Living subterranean while saving for a mortgage

My partner and I live the subterranean lifestyle. That is—we live in a basement suite.

To the editor:

Re: Secondary Suites Not Good For Single-Family Areas, June 26 Capital News.

I read this letter, that states secondary suites are “cancer” to single family neighbourhoods. The letter goes on to state the three major downsides to secondary suites are: More road traffic, higher real estate prices and city tax collectors collecting tax from landlords who rent out their secondary suites.

My partner and I live the subterranean lifestyle. That is—we live in a basement suite. I hold a university degree while my partner is a journeyman in his trade and we both are fully employed and make a middle-income.

We would love to live in a single-family home such as a small house or townhouse. The sad reality is that we cannot simply afford to rent an entire house to ourselves. Rather than get an additional roommate or two we have opted to rent within our means and as a result we live in someone’s basement suite.

This is a reality for many residents of the Okanagan. Regulation of secondary suites ensures that my partner and I, and many others like us, are not being taken for a ride.

I guarantee you that renters do not ask if the space they are renting is ‘legal’ if it means staying out of the elements and sleeping somewhere warm and relatively safe. This means that regulation of secondary suites is a great thing for renters looking for safe suites to rent.

I think the bigger issue here is how secondary suites help, especially when you consider how hard it is to find low-income housing in Kelowna. Wouldn’t you rather have that extra 1,000 sq. ft. of basement that you hardly ever use occupied by tenants rather than seeing it empty while people sleep on the streets, or in a shelter or on somebody’s couch? I know I would.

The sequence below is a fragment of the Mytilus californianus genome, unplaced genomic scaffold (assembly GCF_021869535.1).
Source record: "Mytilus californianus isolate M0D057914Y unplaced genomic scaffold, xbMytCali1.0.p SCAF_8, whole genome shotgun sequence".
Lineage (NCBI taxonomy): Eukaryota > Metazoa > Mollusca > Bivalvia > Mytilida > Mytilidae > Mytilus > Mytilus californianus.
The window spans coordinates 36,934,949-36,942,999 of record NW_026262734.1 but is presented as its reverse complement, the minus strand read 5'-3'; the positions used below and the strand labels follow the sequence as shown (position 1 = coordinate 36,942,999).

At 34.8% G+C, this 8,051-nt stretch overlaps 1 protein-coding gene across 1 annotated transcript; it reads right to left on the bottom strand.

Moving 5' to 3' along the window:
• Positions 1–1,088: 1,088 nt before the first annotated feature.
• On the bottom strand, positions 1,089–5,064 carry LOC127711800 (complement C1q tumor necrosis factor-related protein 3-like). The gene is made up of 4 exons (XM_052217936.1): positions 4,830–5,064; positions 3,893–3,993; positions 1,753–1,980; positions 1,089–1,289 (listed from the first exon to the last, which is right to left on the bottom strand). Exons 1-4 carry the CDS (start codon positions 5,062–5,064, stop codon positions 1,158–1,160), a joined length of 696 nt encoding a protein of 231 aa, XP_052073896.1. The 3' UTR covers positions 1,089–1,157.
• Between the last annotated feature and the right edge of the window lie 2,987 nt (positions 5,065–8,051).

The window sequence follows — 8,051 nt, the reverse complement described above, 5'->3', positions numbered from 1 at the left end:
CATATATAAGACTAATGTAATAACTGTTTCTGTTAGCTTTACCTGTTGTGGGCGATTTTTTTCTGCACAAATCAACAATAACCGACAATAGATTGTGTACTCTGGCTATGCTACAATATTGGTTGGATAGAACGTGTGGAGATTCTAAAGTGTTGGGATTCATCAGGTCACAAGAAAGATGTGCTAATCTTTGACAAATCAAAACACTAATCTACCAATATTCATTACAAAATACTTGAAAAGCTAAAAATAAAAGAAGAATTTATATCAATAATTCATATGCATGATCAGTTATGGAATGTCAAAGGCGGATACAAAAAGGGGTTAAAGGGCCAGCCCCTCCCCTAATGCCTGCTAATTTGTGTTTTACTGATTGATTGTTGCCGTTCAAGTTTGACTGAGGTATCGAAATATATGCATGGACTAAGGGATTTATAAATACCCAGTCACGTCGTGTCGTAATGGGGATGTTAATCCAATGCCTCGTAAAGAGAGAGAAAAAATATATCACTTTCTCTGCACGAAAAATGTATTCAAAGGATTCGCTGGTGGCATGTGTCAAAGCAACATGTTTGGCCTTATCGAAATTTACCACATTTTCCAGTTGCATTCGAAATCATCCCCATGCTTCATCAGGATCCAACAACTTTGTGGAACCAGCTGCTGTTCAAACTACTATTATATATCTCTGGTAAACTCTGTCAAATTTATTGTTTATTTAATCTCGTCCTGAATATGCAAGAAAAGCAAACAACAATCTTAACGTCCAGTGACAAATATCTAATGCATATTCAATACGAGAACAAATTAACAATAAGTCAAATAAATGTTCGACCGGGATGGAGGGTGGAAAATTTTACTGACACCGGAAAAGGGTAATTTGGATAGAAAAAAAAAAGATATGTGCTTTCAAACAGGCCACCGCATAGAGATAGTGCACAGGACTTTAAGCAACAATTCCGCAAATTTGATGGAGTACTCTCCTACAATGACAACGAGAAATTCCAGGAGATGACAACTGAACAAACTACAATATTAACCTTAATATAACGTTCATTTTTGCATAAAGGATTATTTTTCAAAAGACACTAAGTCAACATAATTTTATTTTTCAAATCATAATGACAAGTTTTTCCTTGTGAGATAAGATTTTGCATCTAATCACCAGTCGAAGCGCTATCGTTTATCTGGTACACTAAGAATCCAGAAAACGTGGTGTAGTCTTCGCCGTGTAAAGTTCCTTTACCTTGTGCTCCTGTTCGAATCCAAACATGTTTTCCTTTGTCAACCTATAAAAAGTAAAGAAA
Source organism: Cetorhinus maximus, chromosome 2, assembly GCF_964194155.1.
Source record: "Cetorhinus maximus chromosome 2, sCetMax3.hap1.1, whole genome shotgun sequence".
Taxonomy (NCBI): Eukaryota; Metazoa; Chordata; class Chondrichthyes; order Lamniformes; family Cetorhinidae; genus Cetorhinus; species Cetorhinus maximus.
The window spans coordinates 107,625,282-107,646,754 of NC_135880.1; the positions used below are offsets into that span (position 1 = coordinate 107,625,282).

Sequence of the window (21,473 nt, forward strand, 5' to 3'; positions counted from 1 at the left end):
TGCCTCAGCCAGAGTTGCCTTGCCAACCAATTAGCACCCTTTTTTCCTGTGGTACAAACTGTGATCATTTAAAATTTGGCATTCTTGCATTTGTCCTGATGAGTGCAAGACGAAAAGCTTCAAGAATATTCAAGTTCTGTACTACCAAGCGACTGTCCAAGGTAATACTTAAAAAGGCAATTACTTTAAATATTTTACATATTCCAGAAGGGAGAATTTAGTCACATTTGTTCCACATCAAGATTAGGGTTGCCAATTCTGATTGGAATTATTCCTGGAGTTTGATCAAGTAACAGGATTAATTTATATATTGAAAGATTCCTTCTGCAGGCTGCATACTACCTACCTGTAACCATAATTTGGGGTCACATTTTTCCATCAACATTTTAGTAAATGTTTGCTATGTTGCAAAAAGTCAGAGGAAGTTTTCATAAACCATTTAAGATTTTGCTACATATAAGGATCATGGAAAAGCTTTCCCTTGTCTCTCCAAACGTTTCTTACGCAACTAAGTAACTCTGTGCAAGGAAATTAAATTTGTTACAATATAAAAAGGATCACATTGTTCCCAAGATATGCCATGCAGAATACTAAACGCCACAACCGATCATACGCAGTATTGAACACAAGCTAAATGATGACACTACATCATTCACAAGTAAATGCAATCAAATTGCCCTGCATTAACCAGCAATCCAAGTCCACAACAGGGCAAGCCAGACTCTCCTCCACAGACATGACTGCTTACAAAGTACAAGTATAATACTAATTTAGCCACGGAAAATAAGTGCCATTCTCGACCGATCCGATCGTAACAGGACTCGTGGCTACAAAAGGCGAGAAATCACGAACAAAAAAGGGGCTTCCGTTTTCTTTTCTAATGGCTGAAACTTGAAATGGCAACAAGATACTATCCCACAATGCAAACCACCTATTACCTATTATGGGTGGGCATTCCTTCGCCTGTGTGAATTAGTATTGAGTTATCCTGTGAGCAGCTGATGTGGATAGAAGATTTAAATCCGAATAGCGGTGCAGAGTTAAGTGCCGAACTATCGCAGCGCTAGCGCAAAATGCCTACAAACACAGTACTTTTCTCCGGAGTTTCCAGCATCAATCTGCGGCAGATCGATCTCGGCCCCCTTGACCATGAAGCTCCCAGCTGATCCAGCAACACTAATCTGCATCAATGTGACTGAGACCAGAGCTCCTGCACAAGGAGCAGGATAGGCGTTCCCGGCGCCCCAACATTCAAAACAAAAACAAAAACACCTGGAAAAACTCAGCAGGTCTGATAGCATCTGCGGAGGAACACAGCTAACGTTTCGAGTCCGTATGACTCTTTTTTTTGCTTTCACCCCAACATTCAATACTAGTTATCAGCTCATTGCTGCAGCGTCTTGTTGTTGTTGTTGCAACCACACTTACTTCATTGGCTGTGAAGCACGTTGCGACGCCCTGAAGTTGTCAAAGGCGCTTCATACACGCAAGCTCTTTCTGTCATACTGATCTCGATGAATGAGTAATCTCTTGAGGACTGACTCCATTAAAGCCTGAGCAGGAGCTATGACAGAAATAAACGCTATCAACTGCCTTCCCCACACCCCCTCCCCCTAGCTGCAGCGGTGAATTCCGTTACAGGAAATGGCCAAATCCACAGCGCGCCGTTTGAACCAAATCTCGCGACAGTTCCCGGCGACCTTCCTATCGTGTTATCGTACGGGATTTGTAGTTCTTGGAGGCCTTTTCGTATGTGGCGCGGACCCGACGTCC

The traffic issue is paltry in my opinion. Perhaps a reform of public transportation in Kelowna may ease traffic issues but I think it will always be an issue regardless of the fact that your neighbour has tenants in his suite.

And as for the tax man: Maybe he can use some of the taxes collected from landlords to pay for better public transit?

I agree that secondary suites, when used as a mortgage helper, could possibly be raising mortgage prices. There is no way my partner and I could afford a single family home (in this sense, a detached home) without either having roommates or a secondary suite. We need to make more money or wait it out. And while we save up a hefty down payment we are left to consider ways to save up money. That means renting as cheaply as possible and that means hanging out ‘underground’ for a few more years.

Kim Larson,


Kelowna Capital News